As we work with volumes and data varieties increasing, the old saying “a picture is worth a thousand words” becomes more real. A simple example is to use the subway of a big city like London. The tube, as it is called, has 11 lines and 270 stations. In theory, the basic information is a list of stations in alphabetical order and names of the lines. But try this … Compare the alphabetical list with the map. It is crystal clear that trying to go from one station to another in hands only an alphabetical list is extremely exhausting. In own Wikipedia link appears the tube map. It is clear how to get from one station to another, that line pick up and even know how many intermediate stations exist and will need to change line, in a conspicuous and easy way. A picture is worth a thousand words well.
This example shows how important is data visualization. In a spreadsheet, it is difficult to identify trends or do correlations between data. But with graphic images our perception of numbers changes. We can identify very quickly which product sells more and which shop is more profitable.
The concept of big data increases the potential of the analyzes. Let’s take the example above the shops. Analyzing only internal data, we can identify which stores are more profitable and which products sell more within our company. We can take corrective action in case of deviations and negative trends. But what about when we see a drop in sales in a given region? No external data, as the economic situation in the region, our actions will have little effect. If we know the economic crisis, we can, for example, change the product, mix to lower unit prices. Therefore, the concept of big data, despite the big word draw attention, not just volume. A huge amount of data, but without references to help me identify the real causes of the decline in sales is not very useful. Variety, that is, access to other data sources (usually external) allows me to have a broader view of the context. Here simplistically, Big data is internal + external environment context.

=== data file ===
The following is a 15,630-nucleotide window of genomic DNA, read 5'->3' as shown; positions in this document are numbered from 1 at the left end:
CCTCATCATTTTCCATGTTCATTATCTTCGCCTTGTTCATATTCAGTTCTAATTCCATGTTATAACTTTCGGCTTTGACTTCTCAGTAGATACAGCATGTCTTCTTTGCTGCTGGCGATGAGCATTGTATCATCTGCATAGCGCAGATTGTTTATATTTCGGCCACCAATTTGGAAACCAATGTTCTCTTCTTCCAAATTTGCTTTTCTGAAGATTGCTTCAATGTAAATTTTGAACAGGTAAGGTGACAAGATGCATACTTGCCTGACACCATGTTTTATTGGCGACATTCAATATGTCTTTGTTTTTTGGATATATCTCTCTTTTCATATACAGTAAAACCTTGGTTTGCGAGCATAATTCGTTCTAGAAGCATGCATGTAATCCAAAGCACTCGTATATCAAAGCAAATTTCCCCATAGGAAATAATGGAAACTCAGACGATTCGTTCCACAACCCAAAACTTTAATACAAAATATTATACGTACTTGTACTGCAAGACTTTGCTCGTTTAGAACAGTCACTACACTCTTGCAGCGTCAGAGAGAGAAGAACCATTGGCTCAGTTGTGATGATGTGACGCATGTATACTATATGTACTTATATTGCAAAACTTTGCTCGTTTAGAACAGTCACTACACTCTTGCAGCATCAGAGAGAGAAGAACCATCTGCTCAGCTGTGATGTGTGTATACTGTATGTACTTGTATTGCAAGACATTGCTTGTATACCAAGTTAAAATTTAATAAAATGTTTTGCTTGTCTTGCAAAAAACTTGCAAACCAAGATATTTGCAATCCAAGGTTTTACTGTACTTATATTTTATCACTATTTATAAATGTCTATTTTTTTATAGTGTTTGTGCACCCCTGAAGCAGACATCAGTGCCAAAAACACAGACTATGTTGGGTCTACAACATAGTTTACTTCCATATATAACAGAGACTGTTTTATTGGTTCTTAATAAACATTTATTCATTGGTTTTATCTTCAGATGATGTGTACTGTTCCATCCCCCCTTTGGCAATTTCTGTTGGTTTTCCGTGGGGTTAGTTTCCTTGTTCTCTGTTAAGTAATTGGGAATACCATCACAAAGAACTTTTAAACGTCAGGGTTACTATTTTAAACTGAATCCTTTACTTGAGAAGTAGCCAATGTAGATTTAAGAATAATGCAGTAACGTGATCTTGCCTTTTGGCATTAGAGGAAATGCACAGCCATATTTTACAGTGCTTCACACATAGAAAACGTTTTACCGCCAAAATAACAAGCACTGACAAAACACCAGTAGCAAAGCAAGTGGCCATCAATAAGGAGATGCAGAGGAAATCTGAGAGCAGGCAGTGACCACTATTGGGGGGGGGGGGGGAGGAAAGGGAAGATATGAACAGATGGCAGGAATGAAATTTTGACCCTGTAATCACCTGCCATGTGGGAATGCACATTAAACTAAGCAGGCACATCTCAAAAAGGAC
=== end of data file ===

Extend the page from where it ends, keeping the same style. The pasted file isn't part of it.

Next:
Great, we took an important step. But without a good visualization tool, this mountain of data will not help us much …
With view of modern techniques, we are able to identify patterns or data correlations which were previously invisible. Asking the right questions, we can identify things that are happening, or will happen, if correctly identify trends. Not able to looking at a spreadsheet… By the way, David cites a phrase that is worth repeating here: “visualization is a form of knowledge compression”. A single image can compress a huge volume of data in a color graphics. Therefore, only with views, you can understand immense and varied amounts of data.
After all, the vast majority of the information we gather as human beings is visual. Research shows that the human retina can transmit 10 megabits per second. Second comes the hearing, with 1/10 of this capacity. It is natural that we can explore the potential of visualization techniques to analyze and correlate data more efficiently.
An example of the potential for exploitation of databases is Google’s project, “Public Data Explorer“. Using concepts of big data and dynamic views can break these ideas and make much more correct and accurate business decisions. In fact, as we have more data, the more important the ability to view them, distilling this immense and varied volume into useful information.
Visualization techniques are now extremely important for the generation of value of the concept of big data. After all, big data is not only the concept on data, but how we can extract insights and their intelligence. And visualization is the master key to it.